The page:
Like me you will probably remember the magnificent Canadian band Tanglefoot with great fondness, regretting the fact they quit touring and disbanded at the end of last year. Out of the ashes, however, has risen the memorably-named duo My Sweet Patootie, which comprises guitarist Terry Young and fiddle player Sandra Swannell.

Actually, it turns out that this spicy musical partnership was formed back in 2007, after the two had discovered a mutual love of big-band and swinging jazzy country-blues-type music; and, as you might expect, they show immense flair as instrumentalists within those musical idioms, with sensitivity-within-wizardry and highly polished musicianship high on the agenda at all times. Sandra’s seriously quicksilver flamboyance totally complements Terry’s flashily dextrous fingerpicking; they’re simply amazing, in other words! Their repertoire is exclusively self-penned: the majority of their songs are joint compositions (I’d guess Terry provides the words and Sandra the music, tho’ I may be wrong here), with one solo composition apiece and a couple of brilliant instrumentals (the inevitably-titled Sweet Patootie Rag and a sparkling folky-proggy revisit of the title cut from Terry’s own solo album).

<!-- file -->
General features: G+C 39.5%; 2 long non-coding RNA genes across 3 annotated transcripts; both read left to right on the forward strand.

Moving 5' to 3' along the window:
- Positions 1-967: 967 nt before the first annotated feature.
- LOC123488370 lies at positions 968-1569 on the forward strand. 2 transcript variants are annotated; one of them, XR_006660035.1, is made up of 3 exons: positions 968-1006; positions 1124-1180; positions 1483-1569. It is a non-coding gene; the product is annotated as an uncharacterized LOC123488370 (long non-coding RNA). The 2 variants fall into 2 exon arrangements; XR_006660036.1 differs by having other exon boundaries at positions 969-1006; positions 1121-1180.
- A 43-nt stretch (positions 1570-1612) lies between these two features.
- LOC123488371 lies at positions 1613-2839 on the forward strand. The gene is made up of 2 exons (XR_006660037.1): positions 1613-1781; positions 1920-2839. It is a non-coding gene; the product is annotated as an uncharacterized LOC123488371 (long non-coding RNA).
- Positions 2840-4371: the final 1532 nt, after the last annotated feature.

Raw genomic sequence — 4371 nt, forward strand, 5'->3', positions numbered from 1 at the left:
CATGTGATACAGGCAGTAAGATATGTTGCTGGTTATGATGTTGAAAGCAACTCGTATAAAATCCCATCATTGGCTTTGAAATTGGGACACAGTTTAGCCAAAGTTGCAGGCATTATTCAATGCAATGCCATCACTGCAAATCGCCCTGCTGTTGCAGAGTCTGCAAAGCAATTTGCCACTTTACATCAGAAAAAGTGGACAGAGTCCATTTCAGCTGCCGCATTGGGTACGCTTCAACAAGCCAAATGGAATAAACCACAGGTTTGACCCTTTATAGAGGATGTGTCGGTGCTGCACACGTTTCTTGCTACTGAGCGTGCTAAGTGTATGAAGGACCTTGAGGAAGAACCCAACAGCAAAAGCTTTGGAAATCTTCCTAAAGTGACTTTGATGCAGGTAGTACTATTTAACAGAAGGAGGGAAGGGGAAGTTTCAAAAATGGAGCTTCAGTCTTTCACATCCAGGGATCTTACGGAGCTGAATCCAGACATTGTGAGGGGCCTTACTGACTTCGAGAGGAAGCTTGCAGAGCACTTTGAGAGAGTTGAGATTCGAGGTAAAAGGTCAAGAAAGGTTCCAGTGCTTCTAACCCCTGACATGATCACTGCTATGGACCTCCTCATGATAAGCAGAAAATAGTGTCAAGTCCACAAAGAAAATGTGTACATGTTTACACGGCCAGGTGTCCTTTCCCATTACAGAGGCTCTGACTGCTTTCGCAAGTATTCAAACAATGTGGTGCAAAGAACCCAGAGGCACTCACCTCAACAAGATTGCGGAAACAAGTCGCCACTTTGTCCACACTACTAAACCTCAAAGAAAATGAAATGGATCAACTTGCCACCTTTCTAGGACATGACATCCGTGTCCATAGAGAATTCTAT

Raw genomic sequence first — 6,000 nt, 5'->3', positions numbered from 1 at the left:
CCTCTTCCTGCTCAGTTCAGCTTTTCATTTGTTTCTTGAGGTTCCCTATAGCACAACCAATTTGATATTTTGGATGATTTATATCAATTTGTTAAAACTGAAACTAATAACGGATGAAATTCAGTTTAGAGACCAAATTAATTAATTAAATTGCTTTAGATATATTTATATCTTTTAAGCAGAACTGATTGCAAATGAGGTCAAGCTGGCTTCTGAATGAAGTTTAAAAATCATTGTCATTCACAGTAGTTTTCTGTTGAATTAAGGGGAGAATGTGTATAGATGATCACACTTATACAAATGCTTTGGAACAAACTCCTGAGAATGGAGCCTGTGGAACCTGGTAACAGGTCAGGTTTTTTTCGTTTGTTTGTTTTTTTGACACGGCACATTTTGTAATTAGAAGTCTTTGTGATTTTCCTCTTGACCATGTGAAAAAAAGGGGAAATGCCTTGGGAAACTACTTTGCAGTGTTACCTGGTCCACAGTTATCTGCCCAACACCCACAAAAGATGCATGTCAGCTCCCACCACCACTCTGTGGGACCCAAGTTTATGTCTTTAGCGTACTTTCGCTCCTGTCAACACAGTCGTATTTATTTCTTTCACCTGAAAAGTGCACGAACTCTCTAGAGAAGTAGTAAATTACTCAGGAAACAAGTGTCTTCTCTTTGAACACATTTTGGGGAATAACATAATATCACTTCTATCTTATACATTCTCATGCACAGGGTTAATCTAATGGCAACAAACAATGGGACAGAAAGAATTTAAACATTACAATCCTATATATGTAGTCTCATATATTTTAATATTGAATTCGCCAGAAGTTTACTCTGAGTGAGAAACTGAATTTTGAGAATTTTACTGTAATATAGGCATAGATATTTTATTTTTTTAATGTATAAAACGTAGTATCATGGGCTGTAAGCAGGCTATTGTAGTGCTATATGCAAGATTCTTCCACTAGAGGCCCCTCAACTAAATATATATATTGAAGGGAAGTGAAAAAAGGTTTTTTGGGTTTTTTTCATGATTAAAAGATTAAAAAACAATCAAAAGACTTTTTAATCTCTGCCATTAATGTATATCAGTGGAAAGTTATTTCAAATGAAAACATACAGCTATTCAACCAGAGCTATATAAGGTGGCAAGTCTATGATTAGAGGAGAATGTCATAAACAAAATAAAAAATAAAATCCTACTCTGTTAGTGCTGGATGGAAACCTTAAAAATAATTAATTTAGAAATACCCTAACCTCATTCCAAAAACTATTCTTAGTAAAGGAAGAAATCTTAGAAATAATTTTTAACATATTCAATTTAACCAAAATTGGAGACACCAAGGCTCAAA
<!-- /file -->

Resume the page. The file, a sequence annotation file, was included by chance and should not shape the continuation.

The duo’s songs are almost exclusively in the light ’n’ breezy fun/satire vein, and their impact varies from hitting the bullseye or tongue-in-cheek close to the mark to slightly laboured or featherweight-disposable. When they get the balance right, the results are absolutely delicious.